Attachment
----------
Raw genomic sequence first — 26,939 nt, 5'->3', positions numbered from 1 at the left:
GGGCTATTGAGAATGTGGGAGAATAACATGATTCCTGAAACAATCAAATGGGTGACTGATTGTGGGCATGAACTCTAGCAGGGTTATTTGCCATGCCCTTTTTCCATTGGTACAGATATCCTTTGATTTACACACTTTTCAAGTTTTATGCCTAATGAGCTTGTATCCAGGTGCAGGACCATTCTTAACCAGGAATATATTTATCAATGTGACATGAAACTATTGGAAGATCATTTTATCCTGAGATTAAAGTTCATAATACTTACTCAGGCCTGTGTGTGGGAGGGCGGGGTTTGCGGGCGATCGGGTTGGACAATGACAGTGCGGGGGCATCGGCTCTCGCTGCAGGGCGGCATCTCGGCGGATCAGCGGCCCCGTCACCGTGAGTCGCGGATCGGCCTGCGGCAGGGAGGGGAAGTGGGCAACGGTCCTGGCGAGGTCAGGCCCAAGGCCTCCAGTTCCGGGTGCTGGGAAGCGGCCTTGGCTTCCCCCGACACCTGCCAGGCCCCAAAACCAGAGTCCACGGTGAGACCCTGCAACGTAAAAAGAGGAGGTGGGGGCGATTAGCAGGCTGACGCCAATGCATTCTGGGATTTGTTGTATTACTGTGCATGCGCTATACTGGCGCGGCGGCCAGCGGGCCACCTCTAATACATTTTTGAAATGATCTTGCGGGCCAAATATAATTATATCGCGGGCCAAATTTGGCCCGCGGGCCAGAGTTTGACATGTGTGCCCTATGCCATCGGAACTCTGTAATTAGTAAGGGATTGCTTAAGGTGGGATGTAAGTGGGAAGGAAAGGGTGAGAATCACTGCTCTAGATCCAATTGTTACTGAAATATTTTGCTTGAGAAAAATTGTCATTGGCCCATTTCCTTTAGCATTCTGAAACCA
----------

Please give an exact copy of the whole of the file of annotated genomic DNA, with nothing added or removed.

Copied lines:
Raw genomic sequence first — 26,939 nt, 5'->3', positions numbered from 1 at the left:
GGGCTATTGAGAATGTGGGAGAATAACATGATTCCTGAAACAATCAAATGGGTGACTGATTGTGGGCATGAACTCTAGCAGGGTTATTTGCCATGCCCTTTTTCCATTGGTACAGATATCCTTTGATTTACACACTTTTCAAGTTTTATGCCTAATGAGCTTGTATCCAGGTGCAGGACCATTCTTAACCAGGAATATATTTATCAATGTGACATGAAACTATTGGAAGATCATTTTATCCTGAGATTAAAGTTCATAATACTTACTCAGGCCTGTGTGTGGGAGGGCGGGGTTTGCGGGCGATCGGGTTGGACAATGACAGTGCGGGGGCATCGGCTCTCGCTGCAGGGCGGCATCTCGGCGGATCAGCGGCCCCGTCACCGTGAGTCGCGGATCGGCCTGCGGCAGGGAGGGGAAGTGGGCAACGGTCCTGGCGAGGTCAGGCCCAAGGCCTCCAGTTCCGGGTGCTGGGAAGCGGCCTTGGCTTCCCCCGACACCTGCCAGGCCCCAAAACCAGAGTCCACGGTGAGACCCTGCAACGTAAAAAGAGGAGGTGGGGGCGATTAGCAGGCTGACGCCAATGCATTCTGGGATTTGTTGTATTACTGTGCATGCGCTATACTGGCGCGGCGGCCAGCGGGCCACCTCTAATACATTTTTGAAATGATCTTGCGGGCCAAATATAATTATATCGCGGGCCAAATTTGGCCCGCGGGCCAGAGTTTGACATGTGTGCCCTATGCCATCGGAACTCTGTAATTAGTAAGGGATTGCTTAAGGTGGGATGTAAGTGGGAAGGAAAGGGTGAGAATCACTGCTCTAGATCCAATTGTTACTGAAATATTTTGCTTGAGAAAAATTGTCATTGGCCCATTTCCTTTAGCATTCTGAAACCA